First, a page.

Federal Rule of Bankruptcy Procedure 5004(a) provides that disqualification of a bankruptcy judge shall be governed by 28 U.S.C. § 455, which in turn requires recusal where the judge's "impartiality might reasonably be questioned," see 28 U.S.C. § 455(a), and where the judge actually "has a personal bias or prejudice concerning a party." See 28 U.S.C. § 455(b)(1). Under § 455(a) "disqualification is appropriate only if the facts provide what an objective, knowledgeable member of the public would find to be a reasonable basis for doubting the judge's partiality." U.S. v. Voccola, 99 F.3d 37, 41 (1st Cir.1996). I will note that rather than citing to an official transcript or official court records/evidence in support of many of his statements and proffers regarding Judge Feeney's alleged bias, Fustolo cites to the memorandum he filed in the bankruptcy court in support of his request that Judge Feeney recuse herself. In that memorandum he purports to quote statements made by the judge during hearings. For reasons which should be obvious, citation to Fustolo's unsworn memorandum are not proper record evidence. Additionally, even if I were to give credence to the "evidence" cited by Fustolo in support of his arguments, neither the statements allegedly made by Judge Feeney nor her rulings establish any type of bias—instead, it is clear that she attempted to craft a ruling that satisfied both Fustolo's discovery obligations and preserve his Fifth Amendment rights.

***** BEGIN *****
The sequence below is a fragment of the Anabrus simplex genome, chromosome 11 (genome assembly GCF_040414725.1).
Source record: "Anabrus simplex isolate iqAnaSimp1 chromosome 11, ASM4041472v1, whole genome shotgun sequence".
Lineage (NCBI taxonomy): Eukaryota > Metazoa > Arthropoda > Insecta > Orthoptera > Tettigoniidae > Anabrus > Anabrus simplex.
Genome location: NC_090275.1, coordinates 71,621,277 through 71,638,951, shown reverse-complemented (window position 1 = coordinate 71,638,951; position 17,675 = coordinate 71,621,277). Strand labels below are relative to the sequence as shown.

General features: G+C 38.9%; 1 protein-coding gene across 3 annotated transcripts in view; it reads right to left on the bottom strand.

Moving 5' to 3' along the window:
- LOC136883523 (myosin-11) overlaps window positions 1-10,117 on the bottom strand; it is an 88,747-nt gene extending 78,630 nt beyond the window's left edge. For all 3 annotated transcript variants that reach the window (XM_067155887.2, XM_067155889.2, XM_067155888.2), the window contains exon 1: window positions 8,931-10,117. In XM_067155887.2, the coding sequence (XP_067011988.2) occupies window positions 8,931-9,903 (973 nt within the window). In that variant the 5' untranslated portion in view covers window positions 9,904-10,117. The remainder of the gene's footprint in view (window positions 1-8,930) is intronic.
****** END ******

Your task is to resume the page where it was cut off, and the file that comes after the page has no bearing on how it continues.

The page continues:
" 'The disqualification decision [under § 455] must reflect not only the need to secure public confidence through proceedings that appear impartial, but also the need to prevent parties from too easily obtaining the disqualification of a judge, thereby potentially manipulating the system for strategic purposes.' " In re Bulger, 710 F.3d 42, 47 (1st Cir.2013) (quoting In re Allied-Signal Inc., 891 F.2d 967, 970 (1st Cir.1989) (emphasis in original)). Because I find that Judge Feeney's appearance of impartiality cannot reasonably be questioned, I also find that she did not have an actual personal bias or prejudice concerning the parties. See In re Martinez-Catala, 129 F.3d 213, 220 (1st Cir.1997) (finding discussion of plaintiffs' 455(b)(1) argument unnecessary because 455(a) "covers the same ground and reaches even further"). "[A] judge must avoid yielding in the face of unfounded insinuations." In re U.S., 158 F.3d 26, 35 (1st Cir. 1998). On the record before me, I find that Judge Feeney did not abuse her discretion by refusing to recuse herself. See In re Bulger, 710 F.3d at 45 (on appeal, court enquires only whether lower court judge abused his/her discretion in declining to recuse; abuse of discretion will be found only reasonable reading of record fails to support conclusion that judge's impartiality was not subject to question).